Today's Reading

CLAIMING AN IDENTITY

In speech and action, we express how we see ourselves and how we want to be perceived by others, a process that organizational scholars Caroline Bartel and Jane Dutton call "identity claiming." Psychologically, identity claiming is an ordinary and universal process. Each of us claims multiple identities. My husband, my children, and I all claim an identity as Indian Americans. My daughters also claim identities as Mets fans and as girls-but-not-girly-girls. My husband claims identities as a physician, a Punjabi Sikh, and a devoted dad. I claim identities as a woman of color, a do-gooder, and a loving mom.

Each of us has an intense craving for others to see and acknowledge our various identities, a phenomenon that Bartel and Dutton call "identity granting." They compare the interplay between identity claiming and granting to a public performance and audience reaction. Tina Fey may claim an identity as a funny person, but if audiences don't find her funny, her identity as a funny person has not been granted.

We are vigilant for clues about whether our identity has been granted. Psychologist William Swann has studied how much we care about this affirmation of ourselves, including one study in which participants were even willing to pay for affirmation. How people treat us and what they say to us affirms us.

When we are unsure of whether an important identity has been granted by others, our craving for affirmation becomes more intense and urgent. Psychologists call this a moment of self-threat—our identity is being challenged or dismissed. Just as moments of physical threat trigger a hyperfocus on self-preservation, moments of psychological self-threat do the same. If I value being seen as a do-gooder, then I feel self-threat when people judge me as a greedy person, based on stereotypes of my résumé. If I value being seen as a loving mom, then I feel self-threat when other mothers judge me for working full-time outside the home. Once I am in self-threat mode, other problems follow.

Along with organizational scholars Mary Kern, Zhu Zhu, and Sujin Lee, I studied what happens when we construe an external situation as a threat. We asked participants to do a word scramble task and told them we would pay them based on their performance. We also measured whether they saw the task as more of a threat or more of a challenge, which potentially suggests a self-threat. Our prediction was that people who saw the task as a threat would be more likely to morally disengage or turn off their conscience, which keeps us from doing unethical things. As predicted, participants were more likely to morally disengage when they (believed they) faced a threat.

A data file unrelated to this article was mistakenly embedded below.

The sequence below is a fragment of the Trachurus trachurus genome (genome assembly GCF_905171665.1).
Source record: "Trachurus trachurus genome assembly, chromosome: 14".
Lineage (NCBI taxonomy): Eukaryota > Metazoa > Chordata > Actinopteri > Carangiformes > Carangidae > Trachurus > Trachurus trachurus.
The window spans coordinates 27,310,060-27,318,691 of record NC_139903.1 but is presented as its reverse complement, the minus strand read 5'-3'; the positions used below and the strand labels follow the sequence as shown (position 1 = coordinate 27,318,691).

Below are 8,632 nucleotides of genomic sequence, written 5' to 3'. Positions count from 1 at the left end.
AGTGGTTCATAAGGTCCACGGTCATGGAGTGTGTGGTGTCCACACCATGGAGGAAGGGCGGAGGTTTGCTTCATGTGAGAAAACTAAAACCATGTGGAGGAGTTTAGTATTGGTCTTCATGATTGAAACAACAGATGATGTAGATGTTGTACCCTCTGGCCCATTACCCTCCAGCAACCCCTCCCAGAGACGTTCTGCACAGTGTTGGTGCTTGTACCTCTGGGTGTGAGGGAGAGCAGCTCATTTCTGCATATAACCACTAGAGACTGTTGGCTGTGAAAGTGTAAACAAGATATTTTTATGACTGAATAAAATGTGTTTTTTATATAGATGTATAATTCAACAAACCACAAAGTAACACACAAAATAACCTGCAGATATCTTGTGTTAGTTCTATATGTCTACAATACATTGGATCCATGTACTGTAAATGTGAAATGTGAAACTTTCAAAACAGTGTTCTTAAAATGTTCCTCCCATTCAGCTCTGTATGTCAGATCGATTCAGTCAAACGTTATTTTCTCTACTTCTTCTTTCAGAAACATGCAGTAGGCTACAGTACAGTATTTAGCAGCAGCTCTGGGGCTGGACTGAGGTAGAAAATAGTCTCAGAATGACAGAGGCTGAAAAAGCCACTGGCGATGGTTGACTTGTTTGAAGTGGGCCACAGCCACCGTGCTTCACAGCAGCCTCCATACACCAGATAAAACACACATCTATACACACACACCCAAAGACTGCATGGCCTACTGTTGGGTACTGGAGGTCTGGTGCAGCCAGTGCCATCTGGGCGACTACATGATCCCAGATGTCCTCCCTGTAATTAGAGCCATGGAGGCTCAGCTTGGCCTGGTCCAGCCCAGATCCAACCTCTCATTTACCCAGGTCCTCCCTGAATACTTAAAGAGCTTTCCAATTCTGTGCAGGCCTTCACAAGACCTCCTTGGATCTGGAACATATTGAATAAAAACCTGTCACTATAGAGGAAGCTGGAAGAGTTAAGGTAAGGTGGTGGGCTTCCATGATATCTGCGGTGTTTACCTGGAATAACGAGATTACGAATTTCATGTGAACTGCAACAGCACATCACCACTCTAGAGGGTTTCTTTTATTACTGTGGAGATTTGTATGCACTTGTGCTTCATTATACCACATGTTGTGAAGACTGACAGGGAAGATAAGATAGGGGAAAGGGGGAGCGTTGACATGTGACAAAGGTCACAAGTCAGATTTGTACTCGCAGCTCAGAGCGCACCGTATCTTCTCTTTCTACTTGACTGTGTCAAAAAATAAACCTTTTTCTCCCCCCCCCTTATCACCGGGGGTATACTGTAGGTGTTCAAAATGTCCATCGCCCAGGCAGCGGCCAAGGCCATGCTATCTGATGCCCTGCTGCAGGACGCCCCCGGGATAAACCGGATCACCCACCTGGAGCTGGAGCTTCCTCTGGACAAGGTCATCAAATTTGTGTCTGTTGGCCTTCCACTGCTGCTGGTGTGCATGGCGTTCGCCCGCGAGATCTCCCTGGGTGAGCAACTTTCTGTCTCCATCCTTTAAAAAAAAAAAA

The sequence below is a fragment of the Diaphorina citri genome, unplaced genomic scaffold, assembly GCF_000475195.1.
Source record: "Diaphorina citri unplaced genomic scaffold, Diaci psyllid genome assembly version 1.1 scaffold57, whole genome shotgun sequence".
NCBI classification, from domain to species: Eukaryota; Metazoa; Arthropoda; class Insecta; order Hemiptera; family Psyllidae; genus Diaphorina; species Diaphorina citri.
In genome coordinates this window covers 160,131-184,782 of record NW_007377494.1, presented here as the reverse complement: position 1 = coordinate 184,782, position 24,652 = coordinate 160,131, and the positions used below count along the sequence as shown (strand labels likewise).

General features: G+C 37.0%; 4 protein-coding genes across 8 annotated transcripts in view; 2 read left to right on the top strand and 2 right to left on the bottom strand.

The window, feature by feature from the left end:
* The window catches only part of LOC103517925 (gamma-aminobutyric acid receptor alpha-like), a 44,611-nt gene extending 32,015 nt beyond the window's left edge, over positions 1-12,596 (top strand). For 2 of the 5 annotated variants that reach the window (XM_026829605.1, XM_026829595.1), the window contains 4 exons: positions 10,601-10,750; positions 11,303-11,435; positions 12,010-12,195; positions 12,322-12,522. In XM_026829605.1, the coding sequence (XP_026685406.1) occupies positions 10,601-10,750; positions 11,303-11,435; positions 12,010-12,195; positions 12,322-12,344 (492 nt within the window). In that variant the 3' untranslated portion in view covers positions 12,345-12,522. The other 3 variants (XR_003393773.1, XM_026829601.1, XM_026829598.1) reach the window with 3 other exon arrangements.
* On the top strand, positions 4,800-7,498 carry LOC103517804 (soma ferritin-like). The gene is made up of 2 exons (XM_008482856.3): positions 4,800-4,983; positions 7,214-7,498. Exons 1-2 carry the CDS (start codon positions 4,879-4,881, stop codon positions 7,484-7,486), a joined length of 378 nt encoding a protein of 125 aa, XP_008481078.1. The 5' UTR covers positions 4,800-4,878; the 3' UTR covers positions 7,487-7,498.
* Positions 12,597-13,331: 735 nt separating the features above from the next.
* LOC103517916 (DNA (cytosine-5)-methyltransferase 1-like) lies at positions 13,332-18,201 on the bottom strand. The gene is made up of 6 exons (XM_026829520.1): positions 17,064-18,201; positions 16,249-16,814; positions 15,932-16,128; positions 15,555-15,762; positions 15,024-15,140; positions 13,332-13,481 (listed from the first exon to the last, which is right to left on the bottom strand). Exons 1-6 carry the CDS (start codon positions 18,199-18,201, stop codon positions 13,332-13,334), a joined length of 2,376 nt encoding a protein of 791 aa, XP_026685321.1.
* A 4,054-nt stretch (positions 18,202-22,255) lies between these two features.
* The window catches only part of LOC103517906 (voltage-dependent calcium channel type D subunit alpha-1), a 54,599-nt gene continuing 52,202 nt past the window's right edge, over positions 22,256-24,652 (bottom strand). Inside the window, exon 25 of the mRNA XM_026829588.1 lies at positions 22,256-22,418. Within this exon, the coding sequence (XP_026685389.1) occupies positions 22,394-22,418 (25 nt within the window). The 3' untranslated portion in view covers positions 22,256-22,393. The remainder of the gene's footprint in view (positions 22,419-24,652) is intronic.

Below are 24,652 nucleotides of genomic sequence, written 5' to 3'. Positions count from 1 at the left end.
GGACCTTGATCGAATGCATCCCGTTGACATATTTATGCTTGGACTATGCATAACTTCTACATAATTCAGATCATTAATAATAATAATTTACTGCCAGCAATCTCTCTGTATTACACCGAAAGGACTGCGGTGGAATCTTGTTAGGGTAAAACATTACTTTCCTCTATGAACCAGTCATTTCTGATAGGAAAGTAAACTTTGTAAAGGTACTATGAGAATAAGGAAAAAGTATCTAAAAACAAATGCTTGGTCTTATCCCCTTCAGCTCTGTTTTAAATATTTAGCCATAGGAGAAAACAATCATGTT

Then we used a simple intervention to bring this threat down. We asked participants to remember a situation in which they felt secure, able to depend on someone and have that person depend on them. Even though this intervention had nothing to do with the threat of the word scramble task, we suspected that it would be affirming and reduce the threat that people felt in the situation. The affirmation made them less likely to morally disengage after the self-threat, as we predicted. Threat, especially self-threat, is stressful.

Threat-motivated stress can lead to bad performance, negative health consequences, and poor behavioral choices. We do not feel good and we usually do not treat others well. We become defensive. Our hopes of being a good person are diminished at times like these.

In summary, we each have identities we claim. We look to others to grant those identities. When we don't get that affirmation, we feel threatened, which is stressful, and we do things we would not normally do. Under self-threat, we become less of the good people we mean to be.

Research reveals how our need for affirmation overrides our genuine desire to be a good colleague, friend, and ally. One study found that we value boosts to our self-esteem, such as compliments, even more than our favorite sex acts and foods. Given that it is socially taboo to openly covet compliments, these study participants probably underreported how much they value that affirmation.

We all fall into this pattern. We fish for affirmation. We center our needs, nudging away the needs of others. We seek what activists call "cookies," acknowledgments of our good intentions, even when the impact is costly to the cookie giver. We especially crave that affirmation when faced with a situation that challenges the believer identity we are claiming. The affirmation relieves the self-threat, but ironically, we end up acting less like—not more like—the people we mean to be. The pattern is both heartbreaking and exhausting.

Believers were the people most likely to be Rachel's allies. We were also the people most likely to leave her hanging emotionally. When she needed us most, we were inclined to hit her up for cookies of affirmation.
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